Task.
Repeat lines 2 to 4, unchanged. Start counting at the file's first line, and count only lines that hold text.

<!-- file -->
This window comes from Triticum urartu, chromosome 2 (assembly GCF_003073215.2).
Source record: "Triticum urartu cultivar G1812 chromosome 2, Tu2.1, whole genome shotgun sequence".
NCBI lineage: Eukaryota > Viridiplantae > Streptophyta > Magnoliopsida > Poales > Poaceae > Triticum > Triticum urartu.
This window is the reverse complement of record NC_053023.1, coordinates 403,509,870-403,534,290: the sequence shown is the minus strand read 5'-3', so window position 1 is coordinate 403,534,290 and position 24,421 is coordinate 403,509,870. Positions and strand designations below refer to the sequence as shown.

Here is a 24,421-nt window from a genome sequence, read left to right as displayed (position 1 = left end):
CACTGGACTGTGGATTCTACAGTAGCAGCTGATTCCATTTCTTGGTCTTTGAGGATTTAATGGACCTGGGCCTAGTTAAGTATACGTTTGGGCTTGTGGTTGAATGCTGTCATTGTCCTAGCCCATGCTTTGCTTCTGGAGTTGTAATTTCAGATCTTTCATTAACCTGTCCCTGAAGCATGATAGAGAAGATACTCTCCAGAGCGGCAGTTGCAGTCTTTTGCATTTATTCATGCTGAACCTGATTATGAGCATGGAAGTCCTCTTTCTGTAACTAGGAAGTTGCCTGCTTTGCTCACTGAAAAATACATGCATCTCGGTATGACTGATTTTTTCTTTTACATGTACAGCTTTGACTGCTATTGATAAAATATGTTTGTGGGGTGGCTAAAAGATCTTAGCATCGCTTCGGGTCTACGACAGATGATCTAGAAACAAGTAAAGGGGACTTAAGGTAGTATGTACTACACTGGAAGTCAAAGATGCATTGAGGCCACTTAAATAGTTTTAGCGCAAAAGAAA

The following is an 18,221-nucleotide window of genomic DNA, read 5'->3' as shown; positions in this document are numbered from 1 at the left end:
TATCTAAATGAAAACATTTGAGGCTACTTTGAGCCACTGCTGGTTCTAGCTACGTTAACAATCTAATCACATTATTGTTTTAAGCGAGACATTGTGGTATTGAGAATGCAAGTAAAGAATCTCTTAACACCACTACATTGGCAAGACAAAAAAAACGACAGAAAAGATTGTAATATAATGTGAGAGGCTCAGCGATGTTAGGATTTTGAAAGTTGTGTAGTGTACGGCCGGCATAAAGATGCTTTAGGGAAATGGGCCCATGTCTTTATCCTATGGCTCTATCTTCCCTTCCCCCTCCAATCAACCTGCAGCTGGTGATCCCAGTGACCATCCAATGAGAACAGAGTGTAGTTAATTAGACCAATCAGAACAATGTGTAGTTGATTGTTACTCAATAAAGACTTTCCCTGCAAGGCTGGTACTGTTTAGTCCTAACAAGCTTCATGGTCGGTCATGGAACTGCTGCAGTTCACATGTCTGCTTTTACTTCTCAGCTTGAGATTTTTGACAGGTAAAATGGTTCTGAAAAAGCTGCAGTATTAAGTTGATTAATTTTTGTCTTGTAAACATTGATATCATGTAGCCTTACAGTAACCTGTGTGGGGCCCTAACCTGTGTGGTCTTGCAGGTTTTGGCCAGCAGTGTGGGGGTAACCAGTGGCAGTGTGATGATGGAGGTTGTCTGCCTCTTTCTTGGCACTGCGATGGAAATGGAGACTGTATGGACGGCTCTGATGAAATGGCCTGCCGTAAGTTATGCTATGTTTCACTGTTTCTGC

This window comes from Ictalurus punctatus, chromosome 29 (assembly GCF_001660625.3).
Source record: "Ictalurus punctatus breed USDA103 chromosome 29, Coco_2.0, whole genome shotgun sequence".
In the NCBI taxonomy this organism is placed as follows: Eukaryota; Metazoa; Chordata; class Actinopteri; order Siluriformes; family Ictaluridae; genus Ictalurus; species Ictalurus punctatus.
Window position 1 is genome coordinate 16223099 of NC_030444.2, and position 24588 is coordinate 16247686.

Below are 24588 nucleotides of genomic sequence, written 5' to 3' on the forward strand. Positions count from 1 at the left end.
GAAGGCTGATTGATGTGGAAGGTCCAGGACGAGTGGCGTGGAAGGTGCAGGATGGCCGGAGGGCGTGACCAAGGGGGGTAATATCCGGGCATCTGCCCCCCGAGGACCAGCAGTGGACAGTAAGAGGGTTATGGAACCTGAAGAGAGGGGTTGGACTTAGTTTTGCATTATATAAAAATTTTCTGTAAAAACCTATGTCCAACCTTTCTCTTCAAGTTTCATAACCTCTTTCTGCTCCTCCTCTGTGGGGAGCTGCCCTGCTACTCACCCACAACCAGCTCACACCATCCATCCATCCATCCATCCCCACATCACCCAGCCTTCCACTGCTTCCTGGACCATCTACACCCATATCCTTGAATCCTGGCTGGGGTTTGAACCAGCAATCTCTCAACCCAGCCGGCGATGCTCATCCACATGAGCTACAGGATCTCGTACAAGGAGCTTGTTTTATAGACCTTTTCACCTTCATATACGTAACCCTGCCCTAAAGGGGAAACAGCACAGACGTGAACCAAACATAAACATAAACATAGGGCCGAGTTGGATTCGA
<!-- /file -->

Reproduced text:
Source record: "Triticum urartu cultivar G1812 chromosome 2, Tu2.1, whole genome shotgun sequence".
NCBI lineage: Eukaryota > Viridiplantae > Streptophyta > Magnoliopsida > Poales > Poaceae > Triticum > Triticum urartu.
This window is the reverse complement of record NC_053023.1, coordinates 403,509,870-403,534,290: the sequence shown is the minus strand read 5'-3', so window position 1 is coordinate 403,534,290 and position 24,421 is coordinate 403,509,870. Positions and strand designations below refer to the sequence as shown.